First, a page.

Deb and Dave's crewing adventure - Arizona days 9-13 I think.

LA-NY Footrace Log – Temporary Crew Edition

Day 1

San Diego to Truxton

We (my life partner Scout and I – “life partner” sounds so much more contemporary than “The woman who has tolerated me since the Carter Administration) drive from the domestic pleasures of our fabulous new home in San Diego to something called Truxton, Arizona. Why? The answer is obvious to any man who’s been married 30 years: because I was told to do so. After this many years of wedded bliss (translation: servitude), the rational man follows orders and keeps his mouth shut.

Why Truxton? A friend there – an acquaintance, really; actually an acquaintance of an acquaintance and a foreigner to boot – is running something call the LANY Footrace Across America, the victims of which start in Los Angeles and, after 70 days of suffering horrible agonies and a lot of bad, bad food, slog into New York City, where they will be mugged and derided as rubes.  (Note to all non-New Yorkers: anyone not from New York City is a “rube,” or a “hick,” a person of no sophistication or cultural attainment. Please be aware of this as you traverse NYC’s many areas awash in sewage, human excrement and unburied corpses.)

Scout and I will again provide an extremely modest – trivial, really - amount of assistance for a few days to James Adams, a Brit who looks a little like the American actor David Birney once did back in the day when he was starring in second-rate TV shows and was in a second-rate marriage to American actress Meredith Baxter.  To us (i.e. elderly strangers) James is a quiet, low-maintenance guy who probably finds the intrusion of a “crew” a bloody nuisance imposed by the race directors. True, there is the minor matter of needing to consume gallon after gallon of Gatorade during day after day under a blazing sun, but, one feels James would prefer that America had drinking fountains every few miles. Don’t we all.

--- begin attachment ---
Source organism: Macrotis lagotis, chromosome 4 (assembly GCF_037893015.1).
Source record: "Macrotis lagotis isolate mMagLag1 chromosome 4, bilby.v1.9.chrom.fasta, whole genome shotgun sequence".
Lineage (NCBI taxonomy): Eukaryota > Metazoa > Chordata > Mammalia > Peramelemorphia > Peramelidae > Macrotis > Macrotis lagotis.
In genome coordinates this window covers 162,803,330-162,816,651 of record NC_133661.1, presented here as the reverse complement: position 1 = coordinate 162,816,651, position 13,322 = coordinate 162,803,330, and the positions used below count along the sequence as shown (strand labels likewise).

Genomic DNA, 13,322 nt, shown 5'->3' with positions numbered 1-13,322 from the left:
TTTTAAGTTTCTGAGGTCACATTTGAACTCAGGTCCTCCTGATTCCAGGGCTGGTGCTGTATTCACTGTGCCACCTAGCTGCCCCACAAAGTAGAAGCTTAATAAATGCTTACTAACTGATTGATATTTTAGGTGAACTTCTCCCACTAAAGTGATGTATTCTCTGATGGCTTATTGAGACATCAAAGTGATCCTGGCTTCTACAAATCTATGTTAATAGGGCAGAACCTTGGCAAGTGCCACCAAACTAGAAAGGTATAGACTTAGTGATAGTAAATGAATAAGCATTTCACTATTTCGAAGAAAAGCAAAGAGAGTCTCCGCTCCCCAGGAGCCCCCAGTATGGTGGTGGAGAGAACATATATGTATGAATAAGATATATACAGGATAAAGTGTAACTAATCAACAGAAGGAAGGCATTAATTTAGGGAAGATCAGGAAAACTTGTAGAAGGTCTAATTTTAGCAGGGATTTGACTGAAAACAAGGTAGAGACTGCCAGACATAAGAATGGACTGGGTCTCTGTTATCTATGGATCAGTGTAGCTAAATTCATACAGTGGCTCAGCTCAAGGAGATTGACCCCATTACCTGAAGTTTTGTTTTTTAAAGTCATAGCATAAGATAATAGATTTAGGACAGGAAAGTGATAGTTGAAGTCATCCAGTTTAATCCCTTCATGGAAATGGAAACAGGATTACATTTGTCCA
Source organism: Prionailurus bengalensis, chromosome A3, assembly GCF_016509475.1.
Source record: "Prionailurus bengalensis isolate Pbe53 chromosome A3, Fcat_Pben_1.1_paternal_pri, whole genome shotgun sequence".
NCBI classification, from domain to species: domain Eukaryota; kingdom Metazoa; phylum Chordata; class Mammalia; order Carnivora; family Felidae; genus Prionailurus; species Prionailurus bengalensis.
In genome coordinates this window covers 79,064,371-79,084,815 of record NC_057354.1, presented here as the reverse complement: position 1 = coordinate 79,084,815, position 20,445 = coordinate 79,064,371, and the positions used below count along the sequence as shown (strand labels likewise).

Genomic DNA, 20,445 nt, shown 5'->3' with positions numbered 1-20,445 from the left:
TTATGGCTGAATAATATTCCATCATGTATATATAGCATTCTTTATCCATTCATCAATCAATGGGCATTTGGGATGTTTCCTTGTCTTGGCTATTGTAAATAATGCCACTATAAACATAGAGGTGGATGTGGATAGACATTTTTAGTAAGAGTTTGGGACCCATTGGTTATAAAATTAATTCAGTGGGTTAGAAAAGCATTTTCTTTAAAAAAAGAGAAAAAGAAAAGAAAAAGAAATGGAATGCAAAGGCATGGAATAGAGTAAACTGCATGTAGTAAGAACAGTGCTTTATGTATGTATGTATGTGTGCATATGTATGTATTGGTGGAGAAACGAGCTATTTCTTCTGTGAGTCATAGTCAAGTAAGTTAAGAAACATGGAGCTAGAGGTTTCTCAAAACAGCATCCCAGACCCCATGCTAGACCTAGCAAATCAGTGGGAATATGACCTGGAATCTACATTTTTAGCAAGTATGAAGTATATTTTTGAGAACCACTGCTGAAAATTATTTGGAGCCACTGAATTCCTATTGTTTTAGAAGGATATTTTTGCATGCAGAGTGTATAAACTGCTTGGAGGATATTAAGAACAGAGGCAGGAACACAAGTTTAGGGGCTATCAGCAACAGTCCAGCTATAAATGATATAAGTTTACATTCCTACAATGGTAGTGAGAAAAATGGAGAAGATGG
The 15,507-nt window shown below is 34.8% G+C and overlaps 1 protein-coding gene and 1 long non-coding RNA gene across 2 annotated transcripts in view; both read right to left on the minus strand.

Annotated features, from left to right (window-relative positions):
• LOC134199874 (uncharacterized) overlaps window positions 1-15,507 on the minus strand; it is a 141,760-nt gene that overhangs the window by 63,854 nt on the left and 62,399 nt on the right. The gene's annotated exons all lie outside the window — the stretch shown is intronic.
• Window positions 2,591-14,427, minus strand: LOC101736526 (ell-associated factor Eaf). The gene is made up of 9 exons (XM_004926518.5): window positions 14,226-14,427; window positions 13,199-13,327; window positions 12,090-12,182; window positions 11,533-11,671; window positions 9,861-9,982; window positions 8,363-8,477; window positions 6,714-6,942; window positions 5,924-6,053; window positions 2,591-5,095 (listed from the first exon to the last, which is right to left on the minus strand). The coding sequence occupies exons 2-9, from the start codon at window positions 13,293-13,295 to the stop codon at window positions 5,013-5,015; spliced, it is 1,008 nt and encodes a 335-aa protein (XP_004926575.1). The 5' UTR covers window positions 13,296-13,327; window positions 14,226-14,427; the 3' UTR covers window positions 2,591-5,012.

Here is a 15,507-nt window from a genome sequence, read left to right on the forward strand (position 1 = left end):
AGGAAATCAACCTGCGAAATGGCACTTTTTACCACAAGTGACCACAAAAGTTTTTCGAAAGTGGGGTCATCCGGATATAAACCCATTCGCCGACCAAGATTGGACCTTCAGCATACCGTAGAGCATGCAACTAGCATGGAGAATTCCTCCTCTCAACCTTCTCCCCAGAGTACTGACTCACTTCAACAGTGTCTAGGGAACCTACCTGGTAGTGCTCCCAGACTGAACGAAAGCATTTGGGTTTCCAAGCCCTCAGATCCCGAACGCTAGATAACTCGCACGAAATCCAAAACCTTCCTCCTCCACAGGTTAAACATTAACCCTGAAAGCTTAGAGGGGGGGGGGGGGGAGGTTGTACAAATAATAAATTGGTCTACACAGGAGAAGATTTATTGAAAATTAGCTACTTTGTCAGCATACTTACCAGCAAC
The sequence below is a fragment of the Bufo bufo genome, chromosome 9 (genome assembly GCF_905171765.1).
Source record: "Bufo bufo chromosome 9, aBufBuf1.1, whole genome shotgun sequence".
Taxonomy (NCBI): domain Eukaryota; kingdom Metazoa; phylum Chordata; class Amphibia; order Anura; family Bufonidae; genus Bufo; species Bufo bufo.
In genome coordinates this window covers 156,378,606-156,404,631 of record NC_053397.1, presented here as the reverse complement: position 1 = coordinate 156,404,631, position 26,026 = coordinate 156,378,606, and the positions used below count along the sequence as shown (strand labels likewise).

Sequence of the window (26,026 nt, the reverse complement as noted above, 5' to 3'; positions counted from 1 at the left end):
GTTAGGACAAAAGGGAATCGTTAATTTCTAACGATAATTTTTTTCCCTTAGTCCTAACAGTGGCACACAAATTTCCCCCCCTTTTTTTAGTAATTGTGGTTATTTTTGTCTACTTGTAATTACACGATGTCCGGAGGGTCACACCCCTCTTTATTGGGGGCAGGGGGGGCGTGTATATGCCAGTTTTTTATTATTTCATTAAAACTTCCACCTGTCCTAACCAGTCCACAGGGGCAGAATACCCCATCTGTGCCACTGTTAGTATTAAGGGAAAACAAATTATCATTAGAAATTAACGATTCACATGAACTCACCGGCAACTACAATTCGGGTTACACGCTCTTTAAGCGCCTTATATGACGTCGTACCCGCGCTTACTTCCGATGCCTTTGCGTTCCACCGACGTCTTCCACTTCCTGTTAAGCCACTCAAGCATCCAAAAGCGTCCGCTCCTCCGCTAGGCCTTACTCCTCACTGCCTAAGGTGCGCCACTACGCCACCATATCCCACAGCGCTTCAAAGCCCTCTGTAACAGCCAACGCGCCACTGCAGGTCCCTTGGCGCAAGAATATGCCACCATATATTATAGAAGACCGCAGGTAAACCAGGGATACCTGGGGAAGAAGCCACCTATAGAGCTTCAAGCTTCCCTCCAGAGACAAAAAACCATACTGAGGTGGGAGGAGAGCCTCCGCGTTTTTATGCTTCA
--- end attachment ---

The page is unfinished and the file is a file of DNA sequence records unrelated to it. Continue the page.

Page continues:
The David Birney element may explain why the few women involved on the LANY trek are quick to ask us: “How is Zhames? Please, tell us about how is ze Zhames?” While this may simply be that the European women might like to see what it’s like on the other side of “The Channel” as it were, it also says something else about “Zhames.” While he is probably emotionally open and loads of fun among (younger, open and fun) friends, it’s “I’m all right, Jack!” when discussing the abuse his body takes during day after day of long mileage. This is good for us, since we have no skills with which to mitigate the aches and pains. (Our motto is: “You want ice? You want ibuprofen? You don’t want ice or ibuprofen, then shut your festering gob.”)